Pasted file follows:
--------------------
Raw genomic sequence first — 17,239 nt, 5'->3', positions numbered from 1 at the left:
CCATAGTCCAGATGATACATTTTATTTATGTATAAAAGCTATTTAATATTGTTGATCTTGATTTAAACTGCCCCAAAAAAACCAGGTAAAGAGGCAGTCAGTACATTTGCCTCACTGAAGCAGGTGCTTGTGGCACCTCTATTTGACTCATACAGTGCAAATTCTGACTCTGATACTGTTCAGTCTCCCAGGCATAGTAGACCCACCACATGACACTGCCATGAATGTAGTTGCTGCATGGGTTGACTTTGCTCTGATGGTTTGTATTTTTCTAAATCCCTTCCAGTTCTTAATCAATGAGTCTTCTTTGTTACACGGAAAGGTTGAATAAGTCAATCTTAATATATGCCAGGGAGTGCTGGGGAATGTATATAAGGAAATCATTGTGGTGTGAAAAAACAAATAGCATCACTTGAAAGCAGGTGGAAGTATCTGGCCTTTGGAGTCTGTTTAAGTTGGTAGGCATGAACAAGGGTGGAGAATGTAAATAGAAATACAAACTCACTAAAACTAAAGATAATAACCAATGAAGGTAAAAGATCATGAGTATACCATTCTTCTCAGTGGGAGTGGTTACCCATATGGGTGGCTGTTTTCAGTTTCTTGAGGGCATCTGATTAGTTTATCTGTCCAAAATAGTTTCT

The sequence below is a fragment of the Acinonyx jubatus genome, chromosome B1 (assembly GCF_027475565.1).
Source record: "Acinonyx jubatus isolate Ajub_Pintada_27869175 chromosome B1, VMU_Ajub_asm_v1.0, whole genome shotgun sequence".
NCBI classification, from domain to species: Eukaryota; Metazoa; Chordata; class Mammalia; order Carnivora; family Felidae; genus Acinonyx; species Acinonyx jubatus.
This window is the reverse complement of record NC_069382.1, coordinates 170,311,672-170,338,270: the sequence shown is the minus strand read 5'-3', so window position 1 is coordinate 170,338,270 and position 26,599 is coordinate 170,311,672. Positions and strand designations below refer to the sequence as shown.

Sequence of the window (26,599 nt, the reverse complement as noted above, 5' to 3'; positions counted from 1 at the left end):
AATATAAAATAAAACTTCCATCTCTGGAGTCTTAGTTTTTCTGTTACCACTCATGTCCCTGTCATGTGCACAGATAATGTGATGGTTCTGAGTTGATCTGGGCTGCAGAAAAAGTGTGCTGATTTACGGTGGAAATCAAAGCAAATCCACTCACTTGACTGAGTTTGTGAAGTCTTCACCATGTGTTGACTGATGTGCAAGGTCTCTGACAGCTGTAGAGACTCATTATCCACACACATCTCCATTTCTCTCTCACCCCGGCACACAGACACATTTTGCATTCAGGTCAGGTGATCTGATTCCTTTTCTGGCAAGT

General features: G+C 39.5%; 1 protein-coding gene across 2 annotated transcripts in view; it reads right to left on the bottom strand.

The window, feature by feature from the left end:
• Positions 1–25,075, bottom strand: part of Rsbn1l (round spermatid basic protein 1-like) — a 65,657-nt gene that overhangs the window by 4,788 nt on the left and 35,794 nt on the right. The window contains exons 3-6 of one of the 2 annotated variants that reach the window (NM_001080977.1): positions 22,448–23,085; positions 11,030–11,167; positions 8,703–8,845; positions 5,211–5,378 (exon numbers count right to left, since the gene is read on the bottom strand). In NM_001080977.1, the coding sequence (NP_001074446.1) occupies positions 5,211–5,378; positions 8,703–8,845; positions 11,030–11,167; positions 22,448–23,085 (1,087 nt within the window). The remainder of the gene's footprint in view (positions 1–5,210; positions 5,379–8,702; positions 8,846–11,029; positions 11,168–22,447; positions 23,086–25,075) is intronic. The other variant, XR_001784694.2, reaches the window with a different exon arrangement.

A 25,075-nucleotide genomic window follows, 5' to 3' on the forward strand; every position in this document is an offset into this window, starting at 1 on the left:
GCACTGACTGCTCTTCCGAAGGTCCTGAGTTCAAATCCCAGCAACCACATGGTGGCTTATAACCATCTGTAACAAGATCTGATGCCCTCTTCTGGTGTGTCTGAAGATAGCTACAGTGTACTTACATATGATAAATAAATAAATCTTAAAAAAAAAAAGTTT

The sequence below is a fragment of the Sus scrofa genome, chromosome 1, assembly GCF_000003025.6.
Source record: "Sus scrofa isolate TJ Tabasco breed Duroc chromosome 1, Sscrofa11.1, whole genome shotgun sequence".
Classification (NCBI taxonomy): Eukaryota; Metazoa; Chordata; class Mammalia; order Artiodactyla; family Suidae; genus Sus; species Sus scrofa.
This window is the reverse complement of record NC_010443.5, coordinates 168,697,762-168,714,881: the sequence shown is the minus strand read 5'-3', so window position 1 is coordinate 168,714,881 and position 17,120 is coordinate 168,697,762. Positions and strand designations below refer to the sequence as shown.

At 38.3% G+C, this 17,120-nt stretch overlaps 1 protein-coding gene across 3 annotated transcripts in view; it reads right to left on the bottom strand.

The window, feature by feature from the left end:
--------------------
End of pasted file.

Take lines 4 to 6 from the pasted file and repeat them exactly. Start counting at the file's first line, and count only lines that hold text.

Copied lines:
Source record: "Acinonyx jubatus isolate Ajub_Pintada_27869175 chromosome B1, VMU_Ajub_asm_v1.0, whole genome shotgun sequence".
NCBI classification, from domain to species: Eukaryota; Metazoa; Chordata; class Mammalia; order Carnivora; family Felidae; genus Acinonyx; species Acinonyx jubatus.
This window is the reverse complement of record NC_069382.1, coordinates 170,311,672-170,338,270: the sequence shown is the minus strand read 5'-3', so window position 1 is coordinate 170,338,270 and position 26,599 is coordinate 170,311,672. Positions and strand designations below refer to the sequence as shown.